Students who drop out of school often face a difficult future. For students with disabilities, the risks are intensified. Their dropout rate is about 40 percent--more than twice that of their peers without disabilities. However, families can play an important role in making sure their student with or without disabilities graduates. It is critical for parents to stay involved in their teen's life during middle school and high school.
PACER Center collaborates with state and national agencies and organizations to address dropout prevention for students with disabilities, with a focus on encouraging effective parent involvement with their transition-aged youth.
- Dropout Prevention and Youth with Disabilities: The Role of Mentors
- Dropout Prevention and Students with Disabilities: The Role of Service Learning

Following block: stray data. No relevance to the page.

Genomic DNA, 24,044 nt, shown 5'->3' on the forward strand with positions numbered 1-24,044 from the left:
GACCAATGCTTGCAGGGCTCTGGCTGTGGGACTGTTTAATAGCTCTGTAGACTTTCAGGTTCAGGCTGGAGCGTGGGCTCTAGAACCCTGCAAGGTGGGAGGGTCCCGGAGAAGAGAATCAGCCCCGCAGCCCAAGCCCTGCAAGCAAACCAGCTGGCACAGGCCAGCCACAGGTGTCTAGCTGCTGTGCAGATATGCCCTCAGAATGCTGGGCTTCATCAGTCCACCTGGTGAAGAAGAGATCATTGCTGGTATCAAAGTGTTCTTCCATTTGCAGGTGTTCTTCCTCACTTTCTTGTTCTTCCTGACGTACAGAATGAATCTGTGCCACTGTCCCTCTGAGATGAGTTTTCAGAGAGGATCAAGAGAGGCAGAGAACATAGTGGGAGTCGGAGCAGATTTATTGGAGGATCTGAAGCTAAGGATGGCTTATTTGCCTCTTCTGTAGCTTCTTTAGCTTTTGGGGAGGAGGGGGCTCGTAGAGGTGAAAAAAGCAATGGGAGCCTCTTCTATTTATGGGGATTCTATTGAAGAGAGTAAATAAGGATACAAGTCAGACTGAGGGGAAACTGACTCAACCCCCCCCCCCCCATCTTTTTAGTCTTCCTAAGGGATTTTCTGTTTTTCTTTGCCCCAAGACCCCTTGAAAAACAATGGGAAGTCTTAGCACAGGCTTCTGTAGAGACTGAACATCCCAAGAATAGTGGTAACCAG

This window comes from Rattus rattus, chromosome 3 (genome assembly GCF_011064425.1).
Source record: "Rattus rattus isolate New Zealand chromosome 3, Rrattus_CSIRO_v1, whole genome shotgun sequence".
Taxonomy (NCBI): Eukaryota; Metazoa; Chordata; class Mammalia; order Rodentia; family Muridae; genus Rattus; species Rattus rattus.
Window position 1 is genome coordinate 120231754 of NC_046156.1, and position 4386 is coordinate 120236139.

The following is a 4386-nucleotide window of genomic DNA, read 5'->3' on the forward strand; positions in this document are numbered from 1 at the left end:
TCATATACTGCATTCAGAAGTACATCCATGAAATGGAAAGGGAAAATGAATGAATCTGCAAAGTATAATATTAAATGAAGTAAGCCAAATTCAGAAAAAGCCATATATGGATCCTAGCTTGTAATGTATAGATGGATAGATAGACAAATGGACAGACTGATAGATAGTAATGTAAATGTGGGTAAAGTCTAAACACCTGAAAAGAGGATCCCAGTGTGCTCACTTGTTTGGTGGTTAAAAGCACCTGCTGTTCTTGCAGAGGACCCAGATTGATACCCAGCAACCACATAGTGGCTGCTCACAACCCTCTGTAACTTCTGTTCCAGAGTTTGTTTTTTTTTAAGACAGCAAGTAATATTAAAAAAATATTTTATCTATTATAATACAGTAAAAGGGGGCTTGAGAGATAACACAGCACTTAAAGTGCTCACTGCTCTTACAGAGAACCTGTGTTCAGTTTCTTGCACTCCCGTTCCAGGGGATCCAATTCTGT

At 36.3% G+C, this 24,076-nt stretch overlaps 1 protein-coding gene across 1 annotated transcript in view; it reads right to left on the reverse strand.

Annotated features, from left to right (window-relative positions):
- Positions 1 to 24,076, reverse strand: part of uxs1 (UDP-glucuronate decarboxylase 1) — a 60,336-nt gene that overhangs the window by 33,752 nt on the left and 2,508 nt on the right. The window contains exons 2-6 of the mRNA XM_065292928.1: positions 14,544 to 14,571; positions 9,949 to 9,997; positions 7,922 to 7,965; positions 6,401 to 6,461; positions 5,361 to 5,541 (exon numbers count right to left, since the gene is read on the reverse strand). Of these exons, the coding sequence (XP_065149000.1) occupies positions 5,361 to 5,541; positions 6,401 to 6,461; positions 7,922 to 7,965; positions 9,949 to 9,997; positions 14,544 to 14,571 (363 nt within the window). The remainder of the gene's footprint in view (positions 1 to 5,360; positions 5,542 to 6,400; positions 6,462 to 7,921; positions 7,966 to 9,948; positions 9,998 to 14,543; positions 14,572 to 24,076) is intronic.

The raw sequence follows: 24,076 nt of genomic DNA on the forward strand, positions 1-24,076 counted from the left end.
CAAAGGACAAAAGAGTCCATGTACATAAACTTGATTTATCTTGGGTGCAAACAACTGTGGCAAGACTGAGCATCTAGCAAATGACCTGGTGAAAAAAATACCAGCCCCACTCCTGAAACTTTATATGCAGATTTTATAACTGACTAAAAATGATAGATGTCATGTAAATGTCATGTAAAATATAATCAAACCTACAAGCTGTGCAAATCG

- Dropout Prevention: Parents Play a Key Role
- Resolving Special Education Issues: It Seems Like the School is Not Following My Child's IEP - What Can I Do?
- Resolving Special Education Issues: Keeping Special Education Records
- How You Can Help Your Child Learn to Be a Good Self Advocate
- The Role of Parents in Dropout Prevention: Strategies that Promote Graduation and School Achievement
The National Dropout Prevention Center for Students with Disabilities (NDPC-SD) supports the national implementation of provisions of the Individuals with Disabilities Education Act (IDEA) to provide successful school outcomes for students with disabilities. NDPC-SD supports states in assisting local education agencies to increase school completion rates and decrease dropout rates among students with disabilities